LOOK: Massive Volcano Eruption Seen From Space

Raikoke Volcano's eruption was historic in itself, but the images captured from space made it an even more unique event. Astronauts at the International Space Station witnessed the eruption, and managed to snap photos as ash and volcanic gases shot up from the crater.
Raikoke Volcano Eruption
On June 22, Raikoke Volcano on the Kuril Islands erupted, spreading ash and gases over the North Pacific Ocean. The eruption was actually quite unexpected because compared to its considerably more active neighbors, Raikoke is actually mostly a dormant volcano, and its most recent eruptions were in 1924 and 1778.
The eruption where volcanic ash and gasses shot up from its 700-meter wide crater happened
at about 4 a.m. local time, and several satellites observed the event as the plume went east and was pulled into a storm in the North Pacific.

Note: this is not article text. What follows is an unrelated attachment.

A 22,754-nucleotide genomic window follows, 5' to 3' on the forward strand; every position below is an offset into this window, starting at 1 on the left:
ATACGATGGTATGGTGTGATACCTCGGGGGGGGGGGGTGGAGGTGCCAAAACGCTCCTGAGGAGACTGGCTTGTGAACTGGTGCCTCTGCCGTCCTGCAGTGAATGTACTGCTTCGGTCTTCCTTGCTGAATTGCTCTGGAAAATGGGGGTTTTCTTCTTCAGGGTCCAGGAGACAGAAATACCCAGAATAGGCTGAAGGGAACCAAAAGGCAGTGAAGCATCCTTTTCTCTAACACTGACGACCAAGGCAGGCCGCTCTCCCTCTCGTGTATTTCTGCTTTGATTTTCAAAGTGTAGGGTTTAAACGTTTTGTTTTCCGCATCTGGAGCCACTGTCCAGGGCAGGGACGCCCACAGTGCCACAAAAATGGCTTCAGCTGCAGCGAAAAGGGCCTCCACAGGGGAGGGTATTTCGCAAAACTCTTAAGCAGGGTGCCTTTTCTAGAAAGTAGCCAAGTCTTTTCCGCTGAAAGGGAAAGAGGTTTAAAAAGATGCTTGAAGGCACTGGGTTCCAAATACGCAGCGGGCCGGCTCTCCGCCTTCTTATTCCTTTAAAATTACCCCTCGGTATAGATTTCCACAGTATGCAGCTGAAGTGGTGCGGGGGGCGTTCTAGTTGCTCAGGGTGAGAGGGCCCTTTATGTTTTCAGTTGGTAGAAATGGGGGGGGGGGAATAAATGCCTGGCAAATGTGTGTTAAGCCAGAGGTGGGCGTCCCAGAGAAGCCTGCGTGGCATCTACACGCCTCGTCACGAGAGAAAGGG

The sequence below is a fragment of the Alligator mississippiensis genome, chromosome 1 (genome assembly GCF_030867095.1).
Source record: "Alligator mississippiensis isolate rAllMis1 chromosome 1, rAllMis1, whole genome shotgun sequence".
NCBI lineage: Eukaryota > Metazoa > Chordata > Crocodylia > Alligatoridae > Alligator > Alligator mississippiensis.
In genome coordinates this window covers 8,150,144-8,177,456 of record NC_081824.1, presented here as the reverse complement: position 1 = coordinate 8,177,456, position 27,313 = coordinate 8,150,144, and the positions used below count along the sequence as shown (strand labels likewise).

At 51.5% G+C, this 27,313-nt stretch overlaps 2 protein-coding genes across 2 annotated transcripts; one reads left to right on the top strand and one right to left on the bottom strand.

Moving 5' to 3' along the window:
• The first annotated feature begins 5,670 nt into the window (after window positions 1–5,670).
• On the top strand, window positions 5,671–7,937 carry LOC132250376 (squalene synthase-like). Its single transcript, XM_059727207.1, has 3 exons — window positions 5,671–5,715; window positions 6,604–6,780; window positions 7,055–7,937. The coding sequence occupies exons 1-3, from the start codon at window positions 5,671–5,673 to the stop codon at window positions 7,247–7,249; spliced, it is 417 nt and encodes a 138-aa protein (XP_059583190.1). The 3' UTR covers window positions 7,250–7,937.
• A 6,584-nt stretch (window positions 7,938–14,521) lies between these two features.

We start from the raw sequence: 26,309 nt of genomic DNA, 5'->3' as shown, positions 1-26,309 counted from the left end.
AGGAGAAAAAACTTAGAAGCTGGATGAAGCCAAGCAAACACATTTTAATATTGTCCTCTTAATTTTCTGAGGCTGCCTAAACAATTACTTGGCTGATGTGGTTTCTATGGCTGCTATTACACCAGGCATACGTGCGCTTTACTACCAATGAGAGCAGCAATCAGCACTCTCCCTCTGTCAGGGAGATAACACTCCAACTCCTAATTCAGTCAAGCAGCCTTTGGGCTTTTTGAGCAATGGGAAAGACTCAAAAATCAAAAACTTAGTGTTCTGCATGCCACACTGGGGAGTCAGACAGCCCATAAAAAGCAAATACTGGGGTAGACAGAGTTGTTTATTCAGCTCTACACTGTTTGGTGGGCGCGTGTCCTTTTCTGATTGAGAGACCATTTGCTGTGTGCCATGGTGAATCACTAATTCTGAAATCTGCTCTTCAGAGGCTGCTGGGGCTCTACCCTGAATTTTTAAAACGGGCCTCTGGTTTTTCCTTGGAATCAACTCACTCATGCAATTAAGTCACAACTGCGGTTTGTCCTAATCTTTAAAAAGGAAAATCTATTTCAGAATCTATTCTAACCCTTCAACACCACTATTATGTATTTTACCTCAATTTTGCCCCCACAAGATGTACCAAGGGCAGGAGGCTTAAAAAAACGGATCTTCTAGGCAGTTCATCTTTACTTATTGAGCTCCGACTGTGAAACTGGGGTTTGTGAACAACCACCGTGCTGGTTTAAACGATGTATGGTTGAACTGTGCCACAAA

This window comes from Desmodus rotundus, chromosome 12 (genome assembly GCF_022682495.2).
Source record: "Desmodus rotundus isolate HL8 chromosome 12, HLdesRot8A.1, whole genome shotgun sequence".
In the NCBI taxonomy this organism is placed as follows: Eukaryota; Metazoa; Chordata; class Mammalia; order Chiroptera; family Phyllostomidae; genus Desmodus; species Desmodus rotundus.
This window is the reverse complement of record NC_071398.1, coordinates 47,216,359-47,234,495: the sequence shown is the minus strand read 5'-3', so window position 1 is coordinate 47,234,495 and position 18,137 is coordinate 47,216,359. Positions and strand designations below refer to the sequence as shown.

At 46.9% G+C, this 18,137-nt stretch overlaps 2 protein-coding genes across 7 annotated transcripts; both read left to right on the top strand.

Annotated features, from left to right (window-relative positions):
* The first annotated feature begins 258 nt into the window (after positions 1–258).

Photos Of The Eruption From Space
Incidentally, astronauts at the ISS also witnessed the volcanic eruption
, and were able to take photos of the volcanic plume as it was spreading out in the umbrella region, or the region where the plume stops rising and starts equalizing with the surrounding air.
Furthermore, NASA's Moderate Resolution Imaging Spectroradiometer also managed to capture a photo when most of the ash was concentrated on the western edge of the plume, while the Visible Infrared Imaging Radiometer Suite also captured a third one hours later when the ash had already spread and the activity had subsided.
Volcanic Ash
Volcanic ash actually poses serious hazards to aircraft because it contains sharp fragments of volcanic glass and rocks. As such, various advisory centers have notified aviators, informing them that the volcanic ash reached an altitude of 8 miles (13 kilometers). However, data from CALIPSO satellite shows that some parts of the plume reached an altitude of 10 miles (17 kilometers).
What's more, authorities are also tracking the movement of volcanic gases, as the plume of sulfur dioxide interacted with the storm in the North Pacific and appears to be persisting in the stratosphere. This may pose a problem because sulfur dioxide that stays in the stratosphere tend to stay longer than those that remain in the troposphere, and have greater effects of climate and aviation.
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